The Office of Personnel Management’s chief financial officer created an offensive work environment during his prior job at the Defense Department. That’s according to a new report from DoD’s inspector general. The IG said Doug Glenn failed to treat employees with dignity and respect while he served as DoD’s deputy CFO. Investigators found he used sexually suggestive and racially insensitive language during his tenure at the Pentagon. OPM said it is still reviewing the…
- The Office of Personnel Management’s chief financial officer created an offensive work environment during his prior job at the Defense Department. That’s according to a new report from DoD’s inspector general. The IG said Doug Glenn failed to treat employees with dignity and respect while he served as DoD’s deputy CFO. Investigators found he used sexually suggestive and racially insensitive language during his tenure at the Pentagon. OPM said it is still reviewing the DoD IG’s findings. (IG: OPM’s chief financial officer created offensive work environment at DoD – Federal News Network)
- The Treasury Department is temporarily suspending investments in the Civil Service Retirement and Disability Fund. The measure is intended to help avoid a potential default on the debt limit, after the U.S. hit the current debt ceiling on Thursday. The suspension will only apply to the portion of the fund that is not immediately required to pay beneficiaries. Treasury is also suspending investments in the Postal Service Retiree Health Benefits Fund. Treasury Secretary Janet Yellen said the suspension will last through June 5.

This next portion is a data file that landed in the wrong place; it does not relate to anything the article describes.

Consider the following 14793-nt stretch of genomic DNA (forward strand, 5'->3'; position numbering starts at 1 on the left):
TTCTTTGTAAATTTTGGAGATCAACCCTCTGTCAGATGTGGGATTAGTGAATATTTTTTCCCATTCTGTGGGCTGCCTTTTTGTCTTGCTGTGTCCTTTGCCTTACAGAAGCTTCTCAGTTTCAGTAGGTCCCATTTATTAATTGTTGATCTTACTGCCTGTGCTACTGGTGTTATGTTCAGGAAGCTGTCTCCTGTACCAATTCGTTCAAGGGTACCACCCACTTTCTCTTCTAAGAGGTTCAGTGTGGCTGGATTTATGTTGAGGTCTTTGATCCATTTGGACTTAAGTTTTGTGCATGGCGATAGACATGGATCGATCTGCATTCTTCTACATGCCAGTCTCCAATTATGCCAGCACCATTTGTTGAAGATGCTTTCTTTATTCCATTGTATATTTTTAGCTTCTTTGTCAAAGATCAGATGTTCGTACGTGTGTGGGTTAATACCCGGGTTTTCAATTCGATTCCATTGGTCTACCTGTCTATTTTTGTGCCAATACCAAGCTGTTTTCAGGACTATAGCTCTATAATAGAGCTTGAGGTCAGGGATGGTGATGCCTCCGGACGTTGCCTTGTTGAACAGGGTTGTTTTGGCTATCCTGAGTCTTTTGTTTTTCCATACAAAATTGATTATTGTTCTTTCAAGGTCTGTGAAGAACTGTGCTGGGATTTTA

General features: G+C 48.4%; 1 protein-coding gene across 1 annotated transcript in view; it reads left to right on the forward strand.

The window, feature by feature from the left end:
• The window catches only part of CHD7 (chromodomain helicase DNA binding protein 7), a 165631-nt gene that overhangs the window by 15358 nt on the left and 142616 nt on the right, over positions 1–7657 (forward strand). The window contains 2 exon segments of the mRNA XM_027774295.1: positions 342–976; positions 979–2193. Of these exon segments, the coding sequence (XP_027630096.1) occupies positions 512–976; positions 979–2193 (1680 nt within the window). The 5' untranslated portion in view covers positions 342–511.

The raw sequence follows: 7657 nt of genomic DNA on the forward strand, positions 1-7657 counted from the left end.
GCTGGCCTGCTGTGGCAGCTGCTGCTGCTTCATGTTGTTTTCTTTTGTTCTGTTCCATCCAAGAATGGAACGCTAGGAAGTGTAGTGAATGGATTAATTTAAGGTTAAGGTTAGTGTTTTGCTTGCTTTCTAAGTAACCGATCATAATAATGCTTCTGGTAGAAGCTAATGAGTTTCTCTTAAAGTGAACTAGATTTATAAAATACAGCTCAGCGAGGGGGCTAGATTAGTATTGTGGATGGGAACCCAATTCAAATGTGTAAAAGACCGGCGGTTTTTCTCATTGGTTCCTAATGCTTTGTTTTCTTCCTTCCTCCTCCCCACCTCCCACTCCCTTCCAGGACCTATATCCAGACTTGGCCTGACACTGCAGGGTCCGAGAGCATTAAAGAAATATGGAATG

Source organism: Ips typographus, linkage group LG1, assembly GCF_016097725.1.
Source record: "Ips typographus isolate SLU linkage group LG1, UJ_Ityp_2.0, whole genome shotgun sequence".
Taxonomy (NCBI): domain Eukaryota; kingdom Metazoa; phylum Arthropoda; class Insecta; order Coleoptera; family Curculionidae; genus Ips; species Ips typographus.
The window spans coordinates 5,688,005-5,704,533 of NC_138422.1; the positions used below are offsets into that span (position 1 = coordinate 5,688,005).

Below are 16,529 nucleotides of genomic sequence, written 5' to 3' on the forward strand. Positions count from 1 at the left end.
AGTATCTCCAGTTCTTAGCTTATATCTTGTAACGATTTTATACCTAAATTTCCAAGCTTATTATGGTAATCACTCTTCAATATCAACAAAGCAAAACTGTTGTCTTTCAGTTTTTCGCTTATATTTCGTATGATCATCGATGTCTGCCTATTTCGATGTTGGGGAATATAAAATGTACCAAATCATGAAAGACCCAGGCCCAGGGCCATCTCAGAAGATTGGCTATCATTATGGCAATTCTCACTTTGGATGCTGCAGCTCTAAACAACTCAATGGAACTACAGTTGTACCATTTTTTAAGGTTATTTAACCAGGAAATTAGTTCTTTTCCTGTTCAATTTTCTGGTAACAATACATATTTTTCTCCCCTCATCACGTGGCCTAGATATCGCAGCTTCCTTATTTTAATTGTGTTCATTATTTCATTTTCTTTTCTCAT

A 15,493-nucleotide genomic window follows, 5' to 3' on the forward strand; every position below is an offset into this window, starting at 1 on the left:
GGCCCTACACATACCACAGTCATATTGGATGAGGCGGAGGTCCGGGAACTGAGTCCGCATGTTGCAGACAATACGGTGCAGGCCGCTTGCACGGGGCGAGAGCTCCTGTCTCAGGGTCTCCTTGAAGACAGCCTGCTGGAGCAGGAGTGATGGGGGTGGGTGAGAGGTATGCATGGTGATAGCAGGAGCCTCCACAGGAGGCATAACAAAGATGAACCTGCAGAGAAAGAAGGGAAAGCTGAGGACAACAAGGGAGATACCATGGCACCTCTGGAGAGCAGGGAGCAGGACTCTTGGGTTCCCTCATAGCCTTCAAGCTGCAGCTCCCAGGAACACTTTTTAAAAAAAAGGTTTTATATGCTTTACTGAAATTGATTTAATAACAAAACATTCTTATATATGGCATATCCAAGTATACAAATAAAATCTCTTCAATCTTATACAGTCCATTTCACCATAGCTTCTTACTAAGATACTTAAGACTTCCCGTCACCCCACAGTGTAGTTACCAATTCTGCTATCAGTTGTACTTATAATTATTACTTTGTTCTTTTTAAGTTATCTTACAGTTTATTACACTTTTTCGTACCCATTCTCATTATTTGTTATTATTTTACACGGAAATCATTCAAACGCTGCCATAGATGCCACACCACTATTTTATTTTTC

- A landmark cybersecurity document is facing some significant revisions. The National Institute of Standards and Technology released a concept paper this week outlining changes under the Cybersecurity Framework 2.0. NIST is proposing to broaden the framework to address cyber risks faced by all organizations. The original framework, produced in 2014, is geared toward critical infrastructure. NIST also wants the document to reflect changes in cybersecurity practices since it was last updated in 2018. The agency is accepting comments on the concept paper through March 3.
- Federal contracting officers have new training and certification requirements. The new Federal Acquisition Certification in Contracting (FAC-C) Professional standard will finally bring the Defense and civilian agency contracting officers under one training regime. The new requirements, outlined in a memo from the Office of Management and Budget yesterday, rely on the American National Standards Institute-National Contractor Management Association (ANSI-NCMA) standard developed in 2019. OMB is also requiring new contracting officers to take an independent third party certification exam. All contracting officers must also earn 100 hours of continuing education credits every two years. This is the first update to the FAC-C requirements since 2014. These new training standards become effective February 1. (OFPP bringing all contracting officers under one training, certification standard – Federal News Network)